Mr Chapman said he expected processors would eventually not buy Victorian sheep and lambs unless they carried an electronic tag.

“But that’s not in the near future, that’s two or three years down the track.”

Mr Chapman said better traceability from electronic tagging of stock would not necessarily generate more markets for Australian sheep and lambs, but more customers within markets.

“It’s access to particular customers within those markets who have a higher preference for traceability and a big emphasis on traceability and animal welfare, that’s the key.

“And they are growing by the day,” he said.

“The way we do that is reinforcing the integrity of the product – if someone wants to buy a Big Mac and you continually serve them cheeseburgers, you’ve got issues.”

Overseas customers will apply pressure to remaining states

Australian Lamb Company livestock manager Ben Verrall said there should be a national approach to electronic identification of sheep and goats “and that Victoria’s now has the chance to lead the way to show that this is possible and then every other state will fall in line behind us.”

“Victorian processors will be able to have traceability and then the customer base around the world will be going to the likes of South Australia and New South Wales and saying ‘well why haven’t you got it?’, we think you need to get it,” he said.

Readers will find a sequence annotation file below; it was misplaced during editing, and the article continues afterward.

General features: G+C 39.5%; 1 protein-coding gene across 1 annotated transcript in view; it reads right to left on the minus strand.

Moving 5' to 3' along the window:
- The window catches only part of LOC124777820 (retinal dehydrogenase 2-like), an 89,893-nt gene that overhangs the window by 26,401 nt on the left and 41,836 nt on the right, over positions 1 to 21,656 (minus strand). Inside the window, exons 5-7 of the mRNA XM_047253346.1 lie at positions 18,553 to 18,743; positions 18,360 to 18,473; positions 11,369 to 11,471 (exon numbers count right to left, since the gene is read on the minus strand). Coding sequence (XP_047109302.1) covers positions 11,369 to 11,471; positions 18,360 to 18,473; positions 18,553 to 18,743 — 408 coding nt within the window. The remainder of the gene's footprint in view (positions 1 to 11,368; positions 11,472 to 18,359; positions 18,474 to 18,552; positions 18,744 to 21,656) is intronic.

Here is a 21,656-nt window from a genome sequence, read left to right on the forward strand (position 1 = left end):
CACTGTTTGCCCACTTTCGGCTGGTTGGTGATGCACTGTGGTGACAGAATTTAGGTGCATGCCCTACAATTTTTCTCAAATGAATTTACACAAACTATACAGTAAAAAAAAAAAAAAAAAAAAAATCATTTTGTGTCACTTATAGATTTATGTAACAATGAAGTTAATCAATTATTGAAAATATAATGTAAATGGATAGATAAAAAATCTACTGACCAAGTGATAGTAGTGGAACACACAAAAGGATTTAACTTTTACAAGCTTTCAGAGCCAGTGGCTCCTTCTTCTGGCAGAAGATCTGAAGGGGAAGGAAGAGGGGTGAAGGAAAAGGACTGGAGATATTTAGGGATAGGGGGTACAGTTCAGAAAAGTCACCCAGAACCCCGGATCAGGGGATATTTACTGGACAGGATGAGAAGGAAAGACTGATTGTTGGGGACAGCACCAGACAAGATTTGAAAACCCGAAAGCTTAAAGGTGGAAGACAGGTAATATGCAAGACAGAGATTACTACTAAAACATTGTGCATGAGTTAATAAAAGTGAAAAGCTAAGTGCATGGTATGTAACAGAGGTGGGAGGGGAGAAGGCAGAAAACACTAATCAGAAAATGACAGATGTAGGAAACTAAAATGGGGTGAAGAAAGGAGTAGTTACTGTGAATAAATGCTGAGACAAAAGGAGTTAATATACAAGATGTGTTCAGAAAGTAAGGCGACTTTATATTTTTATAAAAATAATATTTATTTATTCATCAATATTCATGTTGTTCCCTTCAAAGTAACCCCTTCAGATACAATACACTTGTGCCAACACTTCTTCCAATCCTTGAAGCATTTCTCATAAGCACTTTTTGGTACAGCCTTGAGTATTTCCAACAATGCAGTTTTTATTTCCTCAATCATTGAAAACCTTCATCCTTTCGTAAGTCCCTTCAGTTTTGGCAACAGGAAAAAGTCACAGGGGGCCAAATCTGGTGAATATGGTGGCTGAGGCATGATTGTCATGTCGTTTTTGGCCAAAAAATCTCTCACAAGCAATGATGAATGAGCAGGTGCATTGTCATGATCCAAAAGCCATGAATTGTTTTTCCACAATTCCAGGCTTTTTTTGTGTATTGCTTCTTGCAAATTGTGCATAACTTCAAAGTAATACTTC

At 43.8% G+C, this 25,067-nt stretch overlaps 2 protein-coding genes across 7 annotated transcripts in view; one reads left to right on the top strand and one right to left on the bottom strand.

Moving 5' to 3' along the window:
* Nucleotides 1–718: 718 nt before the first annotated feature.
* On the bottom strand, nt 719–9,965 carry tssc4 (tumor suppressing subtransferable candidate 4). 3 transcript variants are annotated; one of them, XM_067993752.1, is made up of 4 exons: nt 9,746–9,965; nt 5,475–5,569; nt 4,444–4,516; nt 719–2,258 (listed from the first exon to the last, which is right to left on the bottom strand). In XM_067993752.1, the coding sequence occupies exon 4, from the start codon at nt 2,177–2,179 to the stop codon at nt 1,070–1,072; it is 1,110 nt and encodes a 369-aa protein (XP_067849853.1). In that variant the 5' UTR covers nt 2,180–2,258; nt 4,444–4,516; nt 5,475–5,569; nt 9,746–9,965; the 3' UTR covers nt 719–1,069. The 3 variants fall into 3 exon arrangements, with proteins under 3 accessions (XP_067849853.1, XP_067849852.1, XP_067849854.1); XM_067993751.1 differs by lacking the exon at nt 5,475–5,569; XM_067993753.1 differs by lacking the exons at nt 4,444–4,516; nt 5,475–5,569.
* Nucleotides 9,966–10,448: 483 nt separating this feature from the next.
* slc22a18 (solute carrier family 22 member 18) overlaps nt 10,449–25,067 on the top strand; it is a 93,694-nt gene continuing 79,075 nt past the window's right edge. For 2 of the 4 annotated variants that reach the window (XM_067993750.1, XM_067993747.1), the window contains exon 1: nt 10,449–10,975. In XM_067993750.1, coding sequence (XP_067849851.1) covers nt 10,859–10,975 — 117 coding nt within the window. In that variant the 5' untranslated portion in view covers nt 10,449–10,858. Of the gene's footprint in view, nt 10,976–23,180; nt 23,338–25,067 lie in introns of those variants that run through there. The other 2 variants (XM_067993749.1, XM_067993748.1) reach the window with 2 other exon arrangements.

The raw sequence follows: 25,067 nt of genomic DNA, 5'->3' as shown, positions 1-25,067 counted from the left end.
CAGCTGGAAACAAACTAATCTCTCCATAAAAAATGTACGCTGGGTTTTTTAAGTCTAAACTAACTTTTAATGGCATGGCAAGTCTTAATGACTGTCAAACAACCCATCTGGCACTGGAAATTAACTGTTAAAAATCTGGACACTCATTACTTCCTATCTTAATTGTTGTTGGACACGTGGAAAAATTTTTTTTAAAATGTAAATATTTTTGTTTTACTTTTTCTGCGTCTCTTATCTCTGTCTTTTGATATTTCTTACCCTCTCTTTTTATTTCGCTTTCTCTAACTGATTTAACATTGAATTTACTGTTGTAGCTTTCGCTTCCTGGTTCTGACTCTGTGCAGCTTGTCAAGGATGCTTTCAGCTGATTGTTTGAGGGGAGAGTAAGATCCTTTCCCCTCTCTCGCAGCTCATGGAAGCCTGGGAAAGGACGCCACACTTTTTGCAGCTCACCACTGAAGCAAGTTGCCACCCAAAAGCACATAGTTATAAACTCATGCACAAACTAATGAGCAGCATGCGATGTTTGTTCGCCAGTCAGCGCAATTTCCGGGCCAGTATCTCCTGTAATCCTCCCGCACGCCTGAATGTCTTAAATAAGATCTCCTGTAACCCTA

Mr Verrall said by 2019 he expected ALC would be preferentially buying EID-tagged lambs.

“In a couple of years we will be.”

He believed that anyone selling stock in saleyards where Victorian processors are buying would “best served” by making sure their sheep and lambs have an electronic tag. Victorian processors will have to split their interstate purchases between EID and visually-tagged stock for traceability, he said.

“We’ll be ready for it next year.”

He expected processors meeting customer demands for traceability to have a role in national acceptance of EID, but industry appreciation of the production and management benefits of IED would also play a role. Mr Verrall said Donald Trump’s election as US president might also be a factor.

“He’s about protection of his country and food security is one of them.

“If we can’t tell our customer base where it has come from, these questions are going to be asked.”

By January 1 2019 all sheep and goats introduced from interstate into Victoria and born after January 1 2017 must be electronically tagged before leaving a Victorian property (including showgrounds).